When I consider these questions, my first inclination is to understand the ‘whole’ i.e. each component of a brand and how they relate to each other to form a brand identity and therefore speak to me. Often this collective provides an immediate feeling, almost like meeting someone for the first time and in those first three seconds making a judgement call as to whether you like them, or not, and therefore if a ‘relationship’ of sorts is possible. So, breaking this down in a logical way, a brand is “a particular identity or image regarded as an asset” (Oxford Dictionary online), whilst the term “win-win” “…[denotes] a situation in which each party benefits in some way” (Oxford dictionary online); “workplace” is “a place where people work” (Oxford dictionary online); and “strategy”, considered using business related reference points, as “a plan of action designed to achieve a long-term or overall aim” (Oxford Dictionary online). Strategy has also been described as “the art of thinking” (Urban Dictionary) and this, for me, resonates quite strongly with this brand. Perhaps because I have had the pleasure of engaging your services with my staff, I value the holistic thinking which has been beyond the application of theoretical strategy, allowing for more innovative and tailored interventions. So do I see this brand as it is broken down above? Does it tell me what services I should expect? Yes. It says exactly what you deliver – a service that considers people, place and appropriately tailored outcomes. It embeds values that suggest that you care about and consider the ‘workplace’ as a whole and that achieving actions/outcomes that ‘win’ for both the individuals involved and the organisation overall is central to your personal and professional values. What would be my expectations in terms of approach and ethos? That this delivers a service that is sensitive to the workplace culture and individuals within that organisation. That if ‘win-win’ outcomes are sought, that a full understanding of how that workplace functions, it’s drivers for change, its past, its present and its future direction and how your service can make a difference to that organisation is understood. That the approach is open, holistic and delivered with integrity taking account of the cultural environment to succeed in delivering whatever strategies are being developed. The logo itself is really interesting. Using primary colours suggests a strong identity, however for me the psychology behind the use of these colours and therefore what your brand means just by looking at it, the emotion that it evokes, is striking and important. Thinking about developing strategies and referring back to my preferred definition of ‘thinking’, your logo suggests for me an organic developmental opportunity – thoughts turn into solutions and change a workplace through the implementation of those ideas. However, green, in psychological terms, refers to growth and harmony, and blue, stability, trust, intellect and depth. Both colours are calming and in my view denote a thoughtful approach. This for me says everything I need to know about your brand, your ethos and what I can expect.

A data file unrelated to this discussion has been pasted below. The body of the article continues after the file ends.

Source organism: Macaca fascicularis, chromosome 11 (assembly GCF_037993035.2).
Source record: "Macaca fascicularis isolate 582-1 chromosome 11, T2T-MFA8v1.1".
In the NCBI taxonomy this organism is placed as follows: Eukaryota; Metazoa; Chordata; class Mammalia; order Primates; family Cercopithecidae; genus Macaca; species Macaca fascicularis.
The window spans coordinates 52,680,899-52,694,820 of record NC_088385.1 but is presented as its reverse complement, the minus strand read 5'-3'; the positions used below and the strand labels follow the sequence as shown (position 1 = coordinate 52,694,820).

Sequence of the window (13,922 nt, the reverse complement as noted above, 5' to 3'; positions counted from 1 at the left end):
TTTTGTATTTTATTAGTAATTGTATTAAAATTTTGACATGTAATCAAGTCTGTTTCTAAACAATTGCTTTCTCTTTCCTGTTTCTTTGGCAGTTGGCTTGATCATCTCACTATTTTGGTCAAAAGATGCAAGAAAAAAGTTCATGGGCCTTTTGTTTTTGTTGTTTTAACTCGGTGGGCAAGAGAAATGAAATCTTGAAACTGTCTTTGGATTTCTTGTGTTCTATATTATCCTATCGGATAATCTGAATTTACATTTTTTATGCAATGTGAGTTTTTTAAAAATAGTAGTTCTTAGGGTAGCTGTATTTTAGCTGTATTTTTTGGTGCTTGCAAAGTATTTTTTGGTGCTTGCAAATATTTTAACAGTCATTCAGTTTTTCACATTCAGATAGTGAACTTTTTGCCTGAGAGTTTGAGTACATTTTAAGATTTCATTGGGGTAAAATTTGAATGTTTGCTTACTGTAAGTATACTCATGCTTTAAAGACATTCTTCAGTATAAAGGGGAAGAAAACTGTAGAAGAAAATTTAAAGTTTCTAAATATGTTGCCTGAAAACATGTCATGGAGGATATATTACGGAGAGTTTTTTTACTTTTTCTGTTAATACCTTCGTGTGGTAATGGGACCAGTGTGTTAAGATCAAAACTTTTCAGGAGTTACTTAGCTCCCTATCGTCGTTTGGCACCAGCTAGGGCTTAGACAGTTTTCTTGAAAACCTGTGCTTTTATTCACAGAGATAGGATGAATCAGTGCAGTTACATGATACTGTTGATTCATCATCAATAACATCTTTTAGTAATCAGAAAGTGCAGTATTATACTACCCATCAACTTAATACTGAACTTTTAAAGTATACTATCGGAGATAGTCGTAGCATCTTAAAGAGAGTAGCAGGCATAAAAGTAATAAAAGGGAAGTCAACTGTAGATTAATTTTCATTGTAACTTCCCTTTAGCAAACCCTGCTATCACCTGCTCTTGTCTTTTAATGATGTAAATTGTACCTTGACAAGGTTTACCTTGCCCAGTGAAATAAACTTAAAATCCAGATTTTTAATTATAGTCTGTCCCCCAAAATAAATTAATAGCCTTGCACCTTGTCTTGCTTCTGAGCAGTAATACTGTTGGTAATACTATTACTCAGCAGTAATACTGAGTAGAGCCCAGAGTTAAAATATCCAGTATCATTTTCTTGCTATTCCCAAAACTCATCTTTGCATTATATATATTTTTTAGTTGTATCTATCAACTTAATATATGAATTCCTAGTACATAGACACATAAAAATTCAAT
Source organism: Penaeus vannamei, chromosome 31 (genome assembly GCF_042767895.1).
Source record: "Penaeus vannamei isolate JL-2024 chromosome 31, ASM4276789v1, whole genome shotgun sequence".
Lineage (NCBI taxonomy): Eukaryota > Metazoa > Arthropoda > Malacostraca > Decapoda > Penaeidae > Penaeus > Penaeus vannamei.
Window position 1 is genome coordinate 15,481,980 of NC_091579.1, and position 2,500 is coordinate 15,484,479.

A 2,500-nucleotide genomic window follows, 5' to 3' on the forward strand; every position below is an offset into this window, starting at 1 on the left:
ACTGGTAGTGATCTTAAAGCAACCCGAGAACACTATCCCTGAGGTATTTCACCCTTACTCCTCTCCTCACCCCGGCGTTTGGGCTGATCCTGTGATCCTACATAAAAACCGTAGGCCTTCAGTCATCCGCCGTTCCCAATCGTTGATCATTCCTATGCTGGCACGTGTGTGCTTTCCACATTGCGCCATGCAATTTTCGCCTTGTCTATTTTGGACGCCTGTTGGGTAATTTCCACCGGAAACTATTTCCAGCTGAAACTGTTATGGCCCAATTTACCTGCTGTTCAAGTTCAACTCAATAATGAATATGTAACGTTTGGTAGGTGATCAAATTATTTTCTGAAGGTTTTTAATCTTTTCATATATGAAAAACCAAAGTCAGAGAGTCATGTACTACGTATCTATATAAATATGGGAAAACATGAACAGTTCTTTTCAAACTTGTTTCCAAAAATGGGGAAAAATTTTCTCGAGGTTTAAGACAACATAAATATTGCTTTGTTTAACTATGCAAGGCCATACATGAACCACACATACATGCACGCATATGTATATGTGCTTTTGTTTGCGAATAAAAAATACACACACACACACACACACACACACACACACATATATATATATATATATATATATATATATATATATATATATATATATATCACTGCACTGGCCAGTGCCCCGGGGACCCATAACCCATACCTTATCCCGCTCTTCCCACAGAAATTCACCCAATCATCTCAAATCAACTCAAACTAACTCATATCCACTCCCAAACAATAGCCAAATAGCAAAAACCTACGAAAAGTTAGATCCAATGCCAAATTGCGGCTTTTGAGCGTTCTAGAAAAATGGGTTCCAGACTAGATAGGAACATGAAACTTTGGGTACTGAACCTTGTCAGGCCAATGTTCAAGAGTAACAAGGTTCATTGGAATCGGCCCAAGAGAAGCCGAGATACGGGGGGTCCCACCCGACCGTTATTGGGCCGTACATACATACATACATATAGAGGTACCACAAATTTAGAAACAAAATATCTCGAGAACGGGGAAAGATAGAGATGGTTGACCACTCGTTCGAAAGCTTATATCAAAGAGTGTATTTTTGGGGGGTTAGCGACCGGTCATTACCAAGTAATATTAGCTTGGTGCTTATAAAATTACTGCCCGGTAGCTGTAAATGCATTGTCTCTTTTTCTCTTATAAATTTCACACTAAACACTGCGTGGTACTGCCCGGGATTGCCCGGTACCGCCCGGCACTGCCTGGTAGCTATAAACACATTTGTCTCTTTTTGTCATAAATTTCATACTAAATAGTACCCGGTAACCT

Fiona Tribe

Great thoughts Wendy. For me, a brand should reflect your purpose, personality and the experience your clients will have when engaging with you. It includes, but goes beyond simple visuals to feelings and emotions. I think the name ‘win-win workplace strategies’ reflects your passion for solutions that bring the employer-employee relationship closer together in a way that leaves neither feeling like they have ‘lost’ something throughout the process. It tells me that your solutions are long-term and enduring, not quick fixes that are embedded in the operational functions of business. The brand imagery is always a major focus for both new, and established, organisations. While it is sometimes tempting (and wise) to re-design the visual components of a brand over time, it is not always the right thing to do. For brands that have established a network of clients who recognise and connect to your brand visuals, to change them entirely can cause confusion and disconnection. I think the decision to stick with your original logo is a wise one. The font is simple, playful and easy to read. Blues are said to indicate stability, calmness and professionalism. Green is calming and often said to be good for ‘human resources’ businesses. Circular shapes are said to project positive emotional messages … so your brand visuals are ticking all the right boxes! For anyone choosing fonts, colours and shapes for a logo you will find yourself caught in a labyrinth of expert advice. Apparently if you choose a red and yellow logo your client will want to eat your HR reports rather than read them! While I agree that it is worth taking some of this advice on board; I also believe that you should trust your own instincts a little.